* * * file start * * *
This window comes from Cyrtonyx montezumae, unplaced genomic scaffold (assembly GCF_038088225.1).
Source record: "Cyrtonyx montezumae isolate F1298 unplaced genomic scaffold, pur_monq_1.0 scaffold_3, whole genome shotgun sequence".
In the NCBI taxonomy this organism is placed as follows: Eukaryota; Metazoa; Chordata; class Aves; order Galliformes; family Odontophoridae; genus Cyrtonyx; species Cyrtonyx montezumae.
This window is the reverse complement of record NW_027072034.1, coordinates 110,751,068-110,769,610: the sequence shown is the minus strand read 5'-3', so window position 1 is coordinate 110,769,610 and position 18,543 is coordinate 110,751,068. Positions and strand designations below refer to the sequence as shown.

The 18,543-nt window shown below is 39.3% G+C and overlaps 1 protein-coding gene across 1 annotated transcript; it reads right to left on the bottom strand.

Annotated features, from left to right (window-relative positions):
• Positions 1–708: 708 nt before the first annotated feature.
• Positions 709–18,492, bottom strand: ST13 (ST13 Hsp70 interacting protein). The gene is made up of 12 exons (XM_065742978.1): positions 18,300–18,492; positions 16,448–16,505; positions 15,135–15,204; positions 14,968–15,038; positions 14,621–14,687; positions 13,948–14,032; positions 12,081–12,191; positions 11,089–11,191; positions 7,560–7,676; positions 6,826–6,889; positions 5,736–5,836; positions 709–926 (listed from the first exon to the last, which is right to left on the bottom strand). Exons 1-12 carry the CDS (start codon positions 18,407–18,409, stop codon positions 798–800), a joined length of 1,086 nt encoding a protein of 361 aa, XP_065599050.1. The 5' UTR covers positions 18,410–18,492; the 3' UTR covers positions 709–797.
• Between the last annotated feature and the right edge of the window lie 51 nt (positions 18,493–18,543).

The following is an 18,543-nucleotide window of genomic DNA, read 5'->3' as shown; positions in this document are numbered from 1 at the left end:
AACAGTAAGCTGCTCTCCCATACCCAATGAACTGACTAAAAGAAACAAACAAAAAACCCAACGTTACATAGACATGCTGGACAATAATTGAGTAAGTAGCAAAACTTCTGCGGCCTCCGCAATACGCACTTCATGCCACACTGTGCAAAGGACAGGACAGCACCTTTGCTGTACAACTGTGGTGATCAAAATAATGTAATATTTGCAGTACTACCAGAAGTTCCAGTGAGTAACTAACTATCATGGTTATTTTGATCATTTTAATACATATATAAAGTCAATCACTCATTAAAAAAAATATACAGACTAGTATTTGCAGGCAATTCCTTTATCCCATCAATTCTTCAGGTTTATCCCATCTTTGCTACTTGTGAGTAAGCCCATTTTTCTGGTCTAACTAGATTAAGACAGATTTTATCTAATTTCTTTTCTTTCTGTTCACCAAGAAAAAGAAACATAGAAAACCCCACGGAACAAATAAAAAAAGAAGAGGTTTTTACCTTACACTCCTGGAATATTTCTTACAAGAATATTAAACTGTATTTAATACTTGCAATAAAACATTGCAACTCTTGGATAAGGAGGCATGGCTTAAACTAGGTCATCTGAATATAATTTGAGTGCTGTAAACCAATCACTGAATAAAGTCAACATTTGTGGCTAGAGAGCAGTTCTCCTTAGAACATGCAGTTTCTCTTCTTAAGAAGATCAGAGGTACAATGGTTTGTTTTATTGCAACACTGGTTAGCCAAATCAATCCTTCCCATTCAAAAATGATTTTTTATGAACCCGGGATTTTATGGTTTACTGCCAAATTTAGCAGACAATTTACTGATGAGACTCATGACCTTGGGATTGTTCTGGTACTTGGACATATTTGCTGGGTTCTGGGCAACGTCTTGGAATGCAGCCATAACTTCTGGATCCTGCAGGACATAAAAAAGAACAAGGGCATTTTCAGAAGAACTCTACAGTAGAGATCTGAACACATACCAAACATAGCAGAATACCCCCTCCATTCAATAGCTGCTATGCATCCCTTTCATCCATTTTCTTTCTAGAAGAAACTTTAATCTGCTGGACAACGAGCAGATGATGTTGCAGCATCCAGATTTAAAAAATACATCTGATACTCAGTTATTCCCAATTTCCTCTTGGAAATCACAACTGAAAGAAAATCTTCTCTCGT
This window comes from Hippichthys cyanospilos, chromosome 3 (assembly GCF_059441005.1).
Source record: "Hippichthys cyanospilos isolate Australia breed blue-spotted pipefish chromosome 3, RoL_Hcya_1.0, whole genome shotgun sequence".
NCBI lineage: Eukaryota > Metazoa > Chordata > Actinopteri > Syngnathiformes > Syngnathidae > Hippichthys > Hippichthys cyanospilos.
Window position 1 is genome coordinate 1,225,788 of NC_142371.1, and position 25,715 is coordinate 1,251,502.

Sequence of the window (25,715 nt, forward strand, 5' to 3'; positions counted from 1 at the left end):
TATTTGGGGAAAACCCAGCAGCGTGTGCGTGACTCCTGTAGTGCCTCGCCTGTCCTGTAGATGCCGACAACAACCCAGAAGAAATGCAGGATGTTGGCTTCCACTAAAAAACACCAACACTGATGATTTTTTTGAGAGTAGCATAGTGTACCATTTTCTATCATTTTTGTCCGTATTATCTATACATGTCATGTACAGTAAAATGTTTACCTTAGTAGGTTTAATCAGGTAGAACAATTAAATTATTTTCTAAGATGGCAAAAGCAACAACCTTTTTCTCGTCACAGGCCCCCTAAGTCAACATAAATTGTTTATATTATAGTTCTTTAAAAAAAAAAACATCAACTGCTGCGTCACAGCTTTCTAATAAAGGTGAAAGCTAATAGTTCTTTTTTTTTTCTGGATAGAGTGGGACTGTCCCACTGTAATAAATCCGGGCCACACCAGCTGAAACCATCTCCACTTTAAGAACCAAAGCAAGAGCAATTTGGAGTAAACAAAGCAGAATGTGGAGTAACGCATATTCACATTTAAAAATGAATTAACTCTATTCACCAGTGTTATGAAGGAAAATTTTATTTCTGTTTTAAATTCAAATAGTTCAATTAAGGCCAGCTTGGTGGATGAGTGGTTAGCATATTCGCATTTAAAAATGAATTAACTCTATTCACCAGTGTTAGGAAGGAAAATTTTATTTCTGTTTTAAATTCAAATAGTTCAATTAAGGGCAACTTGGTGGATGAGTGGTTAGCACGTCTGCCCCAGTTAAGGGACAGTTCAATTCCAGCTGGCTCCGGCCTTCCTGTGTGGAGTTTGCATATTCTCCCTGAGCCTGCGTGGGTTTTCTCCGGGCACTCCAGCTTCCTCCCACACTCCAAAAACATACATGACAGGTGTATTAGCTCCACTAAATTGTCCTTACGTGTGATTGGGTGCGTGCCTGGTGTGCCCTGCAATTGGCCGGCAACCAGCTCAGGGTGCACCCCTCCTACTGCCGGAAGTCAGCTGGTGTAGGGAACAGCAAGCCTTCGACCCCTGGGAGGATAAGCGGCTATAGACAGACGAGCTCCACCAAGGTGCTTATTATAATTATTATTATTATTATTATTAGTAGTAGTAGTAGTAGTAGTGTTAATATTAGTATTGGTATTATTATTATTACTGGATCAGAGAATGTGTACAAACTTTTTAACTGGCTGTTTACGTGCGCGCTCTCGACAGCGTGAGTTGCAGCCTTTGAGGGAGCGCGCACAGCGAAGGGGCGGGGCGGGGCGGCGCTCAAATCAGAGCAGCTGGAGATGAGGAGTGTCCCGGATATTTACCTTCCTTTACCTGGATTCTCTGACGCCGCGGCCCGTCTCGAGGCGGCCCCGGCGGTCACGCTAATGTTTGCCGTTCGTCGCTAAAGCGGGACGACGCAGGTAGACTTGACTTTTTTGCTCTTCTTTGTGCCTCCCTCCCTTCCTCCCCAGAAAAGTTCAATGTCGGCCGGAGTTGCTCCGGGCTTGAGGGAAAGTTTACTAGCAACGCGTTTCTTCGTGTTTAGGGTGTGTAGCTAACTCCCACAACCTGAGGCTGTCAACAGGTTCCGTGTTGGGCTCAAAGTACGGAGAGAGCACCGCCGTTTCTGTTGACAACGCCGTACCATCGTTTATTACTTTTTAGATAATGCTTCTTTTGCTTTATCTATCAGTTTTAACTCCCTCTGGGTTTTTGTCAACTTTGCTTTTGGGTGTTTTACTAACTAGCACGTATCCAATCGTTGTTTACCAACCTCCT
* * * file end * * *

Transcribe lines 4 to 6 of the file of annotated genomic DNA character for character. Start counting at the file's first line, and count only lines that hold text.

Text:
This window is the reverse complement of record NW_027072034.1, coordinates 110,751,068-110,769,610: the sequence shown is the minus strand read 5'-3', so window position 1 is coordinate 110,769,610 and position 18,543 is coordinate 110,751,068. Positions and strand designations below refer to the sequence as shown.

The 18,543-nt window shown below is 39.3% G+C and overlaps 1 protein-coding gene across 1 annotated transcript; it reads right to left on the bottom strand.

Annotated features, from left to right (window-relative positions):